The quechua-speaking Cabanas, probably descended from the Wari culture, and the Aymara-speaking Collaguas, who moved to the area from the Lake Titicaca region, inhabited the valley in the pre-Inca era. The Inca probably arrived in the Colca valley around 1320 AD, and established their dominion through marriage, rather than through warfare. The Spaniards, under Gonzalo Pizarro, arrived in 1540, and in the 1570s the Spanish viceroy Francisco de Toledo ordered the inhabitants to leave their scattered settlements and to move to a series of centrally-located pueblos, which remain the principal towns of the valley. Franciscan missionaries built the first chapel in the valley in 1565, and the first church in 1569 (Coporaque).
No passable roads existed between Arequipa and Chivay until the 1940s, when a road was completed to serve the silver and copper mines of the region. In the 1970s and 1980s, the Majes Hydroelectric Project — which diverted water from the Colca River to irrigate crops in the Majes region — built roads within the valley, and opened the area to outsiders. Access today is usually vía Arequipa.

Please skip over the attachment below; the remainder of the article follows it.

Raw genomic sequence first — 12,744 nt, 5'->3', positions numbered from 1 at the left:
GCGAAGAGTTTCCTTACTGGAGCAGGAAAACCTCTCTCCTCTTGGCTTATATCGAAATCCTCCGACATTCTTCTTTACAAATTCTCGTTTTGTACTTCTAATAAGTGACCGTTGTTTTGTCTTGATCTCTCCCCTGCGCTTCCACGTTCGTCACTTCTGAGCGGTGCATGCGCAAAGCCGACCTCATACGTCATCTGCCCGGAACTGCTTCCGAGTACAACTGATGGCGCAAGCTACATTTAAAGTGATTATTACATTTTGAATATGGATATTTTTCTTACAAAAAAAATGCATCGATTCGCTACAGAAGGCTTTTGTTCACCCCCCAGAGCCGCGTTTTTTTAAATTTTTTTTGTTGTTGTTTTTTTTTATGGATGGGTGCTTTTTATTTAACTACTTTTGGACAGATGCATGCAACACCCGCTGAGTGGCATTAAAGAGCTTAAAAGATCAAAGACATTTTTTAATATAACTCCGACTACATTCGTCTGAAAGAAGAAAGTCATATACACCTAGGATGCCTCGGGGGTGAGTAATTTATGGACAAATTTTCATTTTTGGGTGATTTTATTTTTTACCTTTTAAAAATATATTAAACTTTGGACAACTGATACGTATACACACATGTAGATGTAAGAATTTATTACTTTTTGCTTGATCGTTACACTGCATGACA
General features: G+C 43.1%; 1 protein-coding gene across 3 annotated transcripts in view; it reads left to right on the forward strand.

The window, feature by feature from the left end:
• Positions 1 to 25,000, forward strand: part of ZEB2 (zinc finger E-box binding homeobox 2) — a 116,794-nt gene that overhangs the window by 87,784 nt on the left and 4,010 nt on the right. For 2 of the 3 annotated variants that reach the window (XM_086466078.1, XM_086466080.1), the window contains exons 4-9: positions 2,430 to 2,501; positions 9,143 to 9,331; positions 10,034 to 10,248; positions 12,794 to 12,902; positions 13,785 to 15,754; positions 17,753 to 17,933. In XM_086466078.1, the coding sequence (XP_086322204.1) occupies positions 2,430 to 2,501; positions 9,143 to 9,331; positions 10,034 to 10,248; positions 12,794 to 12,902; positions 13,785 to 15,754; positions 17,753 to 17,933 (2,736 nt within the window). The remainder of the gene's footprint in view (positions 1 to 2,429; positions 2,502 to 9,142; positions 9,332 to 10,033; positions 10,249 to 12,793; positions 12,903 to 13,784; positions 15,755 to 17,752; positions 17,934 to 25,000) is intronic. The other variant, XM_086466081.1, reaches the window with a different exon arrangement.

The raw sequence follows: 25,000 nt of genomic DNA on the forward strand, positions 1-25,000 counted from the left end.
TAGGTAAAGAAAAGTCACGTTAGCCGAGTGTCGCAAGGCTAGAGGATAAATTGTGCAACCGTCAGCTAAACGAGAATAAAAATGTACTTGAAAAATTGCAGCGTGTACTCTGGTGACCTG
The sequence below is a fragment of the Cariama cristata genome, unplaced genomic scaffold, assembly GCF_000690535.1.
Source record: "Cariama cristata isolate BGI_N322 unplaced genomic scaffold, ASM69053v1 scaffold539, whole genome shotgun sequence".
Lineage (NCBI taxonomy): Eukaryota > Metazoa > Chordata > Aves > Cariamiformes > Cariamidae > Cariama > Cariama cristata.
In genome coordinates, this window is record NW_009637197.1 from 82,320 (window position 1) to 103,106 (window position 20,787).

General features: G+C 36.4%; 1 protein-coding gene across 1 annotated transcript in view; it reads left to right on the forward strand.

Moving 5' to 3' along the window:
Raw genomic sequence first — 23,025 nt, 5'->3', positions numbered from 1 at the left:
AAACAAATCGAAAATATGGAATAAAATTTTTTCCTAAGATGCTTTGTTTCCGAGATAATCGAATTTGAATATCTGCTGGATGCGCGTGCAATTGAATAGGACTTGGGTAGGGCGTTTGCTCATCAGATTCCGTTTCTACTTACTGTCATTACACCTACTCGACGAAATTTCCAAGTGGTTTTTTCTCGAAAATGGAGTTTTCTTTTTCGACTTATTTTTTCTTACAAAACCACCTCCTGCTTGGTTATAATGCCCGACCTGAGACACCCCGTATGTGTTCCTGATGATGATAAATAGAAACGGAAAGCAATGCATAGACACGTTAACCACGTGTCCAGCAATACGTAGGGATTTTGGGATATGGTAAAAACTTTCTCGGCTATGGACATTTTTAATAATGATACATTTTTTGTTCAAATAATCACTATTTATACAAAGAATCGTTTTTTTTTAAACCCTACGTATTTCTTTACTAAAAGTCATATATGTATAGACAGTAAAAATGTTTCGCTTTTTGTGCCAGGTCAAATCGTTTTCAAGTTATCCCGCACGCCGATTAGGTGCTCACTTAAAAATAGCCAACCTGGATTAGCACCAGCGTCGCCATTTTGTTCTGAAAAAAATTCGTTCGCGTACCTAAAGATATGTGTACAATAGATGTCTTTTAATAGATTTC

In May 1981, the Polish “Canoandes” rafting expedition made the first descent of the river below Cabanaconde, and proclaimed the possibility of its being the world’s deepest canyon. It was so recognized by the Guinness Book of Records in 1986, and a National Geographic article in January 1993 repeated the claim. The joint Polish/Peruvian “Cañon del Colca 2005″ expedition verified the altitudes of the river and the surrounding heights via GPS in 2005.
Tourism has exploded since the publicity of the 1980s and 1990s, increasing from a few thousand visitors annually, to nearly 150,000 visitors in 2010.